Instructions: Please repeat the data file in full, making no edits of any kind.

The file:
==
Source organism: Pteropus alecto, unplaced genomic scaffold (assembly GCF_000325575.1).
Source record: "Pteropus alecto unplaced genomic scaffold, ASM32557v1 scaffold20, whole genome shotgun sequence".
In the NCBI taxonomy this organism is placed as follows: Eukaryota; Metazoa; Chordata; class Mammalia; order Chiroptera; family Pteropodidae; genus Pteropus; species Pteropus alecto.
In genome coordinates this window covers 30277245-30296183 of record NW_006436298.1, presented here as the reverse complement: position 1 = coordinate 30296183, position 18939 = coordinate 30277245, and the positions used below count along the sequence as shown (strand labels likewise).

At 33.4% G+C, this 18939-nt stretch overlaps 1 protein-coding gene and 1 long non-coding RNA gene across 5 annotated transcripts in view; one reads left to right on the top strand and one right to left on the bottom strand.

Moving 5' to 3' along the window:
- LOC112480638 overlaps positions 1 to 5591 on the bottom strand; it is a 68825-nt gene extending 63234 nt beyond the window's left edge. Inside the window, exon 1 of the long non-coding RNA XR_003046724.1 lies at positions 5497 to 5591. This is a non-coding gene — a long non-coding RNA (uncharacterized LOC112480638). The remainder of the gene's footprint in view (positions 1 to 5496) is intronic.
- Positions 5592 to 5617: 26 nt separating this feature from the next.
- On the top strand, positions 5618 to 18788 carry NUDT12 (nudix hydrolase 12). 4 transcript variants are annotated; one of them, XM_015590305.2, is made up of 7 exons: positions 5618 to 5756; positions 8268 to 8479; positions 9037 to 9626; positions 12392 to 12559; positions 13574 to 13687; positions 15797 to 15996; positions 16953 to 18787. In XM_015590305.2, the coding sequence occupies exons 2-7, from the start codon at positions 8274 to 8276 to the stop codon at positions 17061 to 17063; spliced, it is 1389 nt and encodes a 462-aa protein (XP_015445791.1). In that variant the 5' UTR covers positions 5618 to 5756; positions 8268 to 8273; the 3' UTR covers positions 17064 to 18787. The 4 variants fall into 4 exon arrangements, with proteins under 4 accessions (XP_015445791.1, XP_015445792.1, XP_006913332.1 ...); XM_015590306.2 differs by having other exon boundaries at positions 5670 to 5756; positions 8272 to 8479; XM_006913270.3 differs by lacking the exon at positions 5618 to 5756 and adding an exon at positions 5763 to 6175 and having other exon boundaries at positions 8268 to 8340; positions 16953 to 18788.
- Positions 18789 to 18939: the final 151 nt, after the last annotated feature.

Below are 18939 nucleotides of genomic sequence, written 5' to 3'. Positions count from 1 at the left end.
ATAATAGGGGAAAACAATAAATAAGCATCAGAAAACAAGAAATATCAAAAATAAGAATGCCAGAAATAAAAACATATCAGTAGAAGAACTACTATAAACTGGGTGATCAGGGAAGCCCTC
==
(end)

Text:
Source organism: Pteropus alecto, unplaced genomic scaffold (assembly GCF_000325575.1).
Source record: "Pteropus alecto unplaced genomic scaffold, ASM32557v1 scaffold20, whole genome shotgun sequence".
In the NCBI taxonomy this organism is placed as follows: Eukaryota; Metazoa; Chordata; class Mammalia; order Chiroptera; family Pteropodidae; genus Pteropus; species Pteropus alecto.
In genome coordinates this window covers 30277245-30296183 of record NW_006436298.1, presented here as the reverse complement: position 1 = coordinate 30296183, position 18939 = coordinate 30277245, and the positions used below count along the sequence as shown (strand labels likewise).

At 33.4% G+C, this 18939-nt stretch overlaps 1 protein-coding gene and 1 long non-coding RNA gene across 5 annotated transcripts in view; one reads left to right on the top strand and one right to left on the bottom strand.

Moving 5' to 3' along the window:
- LOC112480638 overlaps positions 1 to 5591 on the bottom strand; it is a 68825-nt gene extending 63234 nt beyond the window's left edge. Inside the window, exon 1 of the long non-coding RNA XR_003046724.1 lies at positions 5497 to 5591. This is a non-coding gene — a long non-coding RNA (uncharacterized LOC112480638). The remainder of the gene's footprint in view (positions 1 to 5496) is intronic.
- Positions 5592 to 5617: 26 nt separating this feature from the next.
- On the top strand, positions 5618 to 18788 carry NUDT12 (nudix hydrolase 12). 4 transcript variants are annotated; one of them, XM_015590305.2, is made up of 7 exons: positions 5618 to 5756; positions 8268 to 8479; positions 9037 to 9626; positions 12392 to 12559; positions 13574 to 13687; positions 15797 to 15996; positions 16953 to 18787. In XM_015590305.2, the coding sequence occupies exons 2-7, from the start codon at positions 8274 to 8276 to the stop codon at positions 17061 to 17063; spliced, it is 1389 nt and encodes a 462-aa protein (XP_015445791.1). In that variant the 5' UTR covers positions 5618 to 5756; positions 8268 to 8273; the 3' UTR covers positions 17064 to 18787. The 4 variants fall into 4 exon arrangements, with proteins under 4 accessions (XP_015445791.1, XP_015445792.1, XP_006913332.1 ...); XM_015590306.2 differs by having other exon boundaries at positions 5670 to 5756; positions 8272 to 8479; XM_006913270.3 differs by lacking the exon at positions 5618 to 5756 and adding an exon at positions 5763 to 6175 and having other exon boundaries at positions 8268 to 8340; positions 16953 to 18788.
- Positions 18789 to 18939: the final 151 nt, after the last annotated feature.

Below are 18939 nucleotides of genomic sequence, written 5' to 3'. Positions count from 1 at the left end.
ATAATAGGGGAAAACAATAAATAAGCATCAGAAAACAAGAAATATCAAAAATAAGAATGCCAGAAATAAAAACATATCAGTAGAAGAACTACTATAAACTGGGTGATCAGGGAAGCCCTC